[HONG KONG] South-east Asia's largest lender happens to be its most tech-savvy. Why then is Singapore's DBS Group Holdings Ltd missing out on some of the region's hottest deals in digital banking?
In recent years, technology has played a large role in the bank's profitable pivot away from trade financing to corporate cash management. One of its application programming interfaces that hooks up with customers' software – it has some 500 of them – allows merchants on Indonesian e-retailer PT Bukalapak.com to get paid in real time. The same technology allows drivers at ride-hailing company Gojek to get fares credited from their app wallets into bank accounts. But though DBS is the most aggressive of Singapore's three homegrown banks, bigger international rivals are capturing prime deals in its backyard. The No 1 challenger is Citigroup Inc.
This week, the US bank won the mandate to issue the first co-branded credit card for South-east Asian e-commerce. Alibaba Group Holding Ltd's Lazada operates online stores in Singapore, Indonesia, Malaysia, the Philippines, Thailand and Vietnam. Back in June, ride-share behemoth Grab Holdings Inc announced a similar card partnership. That, too, was snagged by Citi.
This matters intensely. The Internet economy in South-east Asia, a region of nearly 650 million people, is on track to exceed US$100 billion this year before tripling by 2025, according to research released Thursday by Alphabet Inc's Google, Temasek Holdings Pte and Bain & Co Financing. Online commerce, which sits at the intersection of consumer and transaction banking, has become a new battleground. Tech companies want to deal with banks that can wrap their traditional offering of cash management with services that are important to end-customers, such as simple user interfaces.
It isn't so much that DBS is slackening but that far bigger competitors are moving onto its turf. The fact that Citi customers in Asia can pay for their Spotify subscriptions with card points made it into the US bank's annual report. JPMorgan Chase & Co has invested US$40 billion on technology in four years and is hawking new capabilities to Asian corporate clients.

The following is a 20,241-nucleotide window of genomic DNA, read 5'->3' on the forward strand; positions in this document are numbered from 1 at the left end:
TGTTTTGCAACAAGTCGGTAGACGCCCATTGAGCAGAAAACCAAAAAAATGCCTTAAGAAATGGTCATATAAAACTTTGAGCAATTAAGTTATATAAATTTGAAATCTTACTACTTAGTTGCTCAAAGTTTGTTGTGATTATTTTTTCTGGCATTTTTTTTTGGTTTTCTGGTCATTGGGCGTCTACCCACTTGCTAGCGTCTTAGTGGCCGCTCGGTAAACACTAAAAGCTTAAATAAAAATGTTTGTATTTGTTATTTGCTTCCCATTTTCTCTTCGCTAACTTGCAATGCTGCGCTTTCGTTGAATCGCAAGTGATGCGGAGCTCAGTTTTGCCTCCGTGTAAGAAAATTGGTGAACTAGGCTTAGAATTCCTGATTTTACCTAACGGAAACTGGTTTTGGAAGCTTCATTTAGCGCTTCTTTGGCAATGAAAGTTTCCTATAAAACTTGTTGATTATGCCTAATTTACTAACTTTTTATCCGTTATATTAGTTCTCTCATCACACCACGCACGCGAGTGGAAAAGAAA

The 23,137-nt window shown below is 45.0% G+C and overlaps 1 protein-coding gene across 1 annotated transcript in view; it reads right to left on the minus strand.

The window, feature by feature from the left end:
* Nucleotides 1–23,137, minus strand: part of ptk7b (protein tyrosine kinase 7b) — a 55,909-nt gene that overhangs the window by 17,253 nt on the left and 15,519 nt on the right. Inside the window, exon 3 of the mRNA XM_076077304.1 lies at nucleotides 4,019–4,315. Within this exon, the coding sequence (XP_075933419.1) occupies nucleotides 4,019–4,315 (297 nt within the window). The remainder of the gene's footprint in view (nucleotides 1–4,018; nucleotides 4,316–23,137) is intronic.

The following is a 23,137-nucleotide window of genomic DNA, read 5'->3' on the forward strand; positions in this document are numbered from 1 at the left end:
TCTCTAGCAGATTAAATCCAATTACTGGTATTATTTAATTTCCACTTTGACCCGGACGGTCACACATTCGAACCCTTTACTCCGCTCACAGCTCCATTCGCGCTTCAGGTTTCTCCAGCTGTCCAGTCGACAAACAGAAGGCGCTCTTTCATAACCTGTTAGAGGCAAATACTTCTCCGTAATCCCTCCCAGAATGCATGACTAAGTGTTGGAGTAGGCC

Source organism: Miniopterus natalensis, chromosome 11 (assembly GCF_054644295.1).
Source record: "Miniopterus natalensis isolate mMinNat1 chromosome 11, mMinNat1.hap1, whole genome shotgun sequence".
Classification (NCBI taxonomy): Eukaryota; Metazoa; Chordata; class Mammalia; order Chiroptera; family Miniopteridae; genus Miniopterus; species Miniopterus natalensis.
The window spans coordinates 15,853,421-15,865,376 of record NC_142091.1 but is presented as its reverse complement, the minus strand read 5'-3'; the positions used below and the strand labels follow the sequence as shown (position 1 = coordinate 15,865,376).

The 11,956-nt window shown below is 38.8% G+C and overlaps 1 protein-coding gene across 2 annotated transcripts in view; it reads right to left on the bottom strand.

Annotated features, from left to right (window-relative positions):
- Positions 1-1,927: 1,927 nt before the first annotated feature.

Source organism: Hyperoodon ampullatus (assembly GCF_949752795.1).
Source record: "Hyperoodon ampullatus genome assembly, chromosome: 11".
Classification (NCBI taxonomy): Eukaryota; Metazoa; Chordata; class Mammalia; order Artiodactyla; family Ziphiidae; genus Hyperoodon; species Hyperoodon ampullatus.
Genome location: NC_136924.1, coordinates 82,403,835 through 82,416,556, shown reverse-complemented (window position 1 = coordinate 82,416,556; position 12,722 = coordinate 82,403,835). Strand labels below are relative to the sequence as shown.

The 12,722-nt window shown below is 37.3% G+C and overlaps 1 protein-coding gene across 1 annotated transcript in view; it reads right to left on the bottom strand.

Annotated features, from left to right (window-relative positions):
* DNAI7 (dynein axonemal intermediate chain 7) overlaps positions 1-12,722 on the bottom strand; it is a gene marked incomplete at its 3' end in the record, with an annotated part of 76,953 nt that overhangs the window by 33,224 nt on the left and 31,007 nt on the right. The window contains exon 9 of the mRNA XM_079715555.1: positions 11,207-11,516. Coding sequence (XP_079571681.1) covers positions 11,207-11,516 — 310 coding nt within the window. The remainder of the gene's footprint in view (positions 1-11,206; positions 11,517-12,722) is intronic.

Goldman Sachs Group Inc's foray into digital consumer banking may have been a money-losing proposition so far. But its credit card with Apple Inc shows that Goldman, too, will eventually come for a slice of South-east Asia's banking services market. So will Japanese lenders, propelled by negative interest rates at home.
DBS's lack of scale outside Singapore isn't for want of trying. In 2013, nationalist politics in Indonesia thwarted its US$6.5 billion acquisition of PT Bank Danamon, which eventually fell in the lap of Mitsubishi UFJ Financial Group. Since then, DBS has acquired Australia and New Zealand Banking Group Ltd's retail and wealth businesses in Singapore, Hong Kong, China, Taiwan and Indonesia. It's open to more such "bolt-on" acquisitions where it can overlay physical assets with its digital strategy, CEO Piyush Gupta told Bloomberg TV last month.
More is definitely needed. DBS has less than S$24 billion in assets in South and South-east Asian markets – mainly comprising Indonesia, India and Malaysia's offshore financial center at Labuan. It's a fraction of the bank's assets of S$355 billion in Singapore and S$90 billion in Hong Kong. Total income from South and South-east Asia was under S$800 million last year, and after-tax profit was just S$1 million.
Meanwhile, Citi's local regulatory filings suggest that about 28 per cent of its US$14.5 billion Asia revenue – or US$4 billion – came from South-east Asia, with Singapore, Indonesia, the Philippines, Thailand and Malaysia in the US$500 million-plus annual revenue club. This is why I've previously argued that any calls by dissident shareholders for Citi CEO Mike Corbat to ditch its Asian consumer banking business should be rejected. That balance sheet is important to the corporate and investment bank, and for bagging deals like leading the startup Gojek's financing round.
World trade is in the doldrums. South-east Asia's larger economies aren't immune to a global slowdown, but they're weathering it relatively better than China and India. The rise of consumer tech is where the opportunity lies. Even local lenders like Indonesia's Bank Central Asia Tbk are doing online-payment partnership deals, such as with shopping app Shopee.
At the annual DBS investor day two years ago, analysts were pleasantly surprised to learn from chief financial officer Chng Sok Hui that consumer and small-enterprise banking in Singapore and Hong Kong – 44 per cent of the lender's business – was already three-fifths digital. The expectation was that online prowess would give DBS an edge in its neighbourhood. It isn't panning out that well.
To make the most of its digital promise, DBS needs to bulk up in South-east Asia. The outcome isn't entirely in its hands. One test will be whether Indonesian President Joko Widodo's recent promise to further open up the economy will make Singaporean banks more welcome. Whether South-east Asia moves towards becoming a single economic area treating financial institutions the same across borders will also matter. Ultimately, politics will determine who gets to profit from financing the region's coming US$300 billion Internet economy.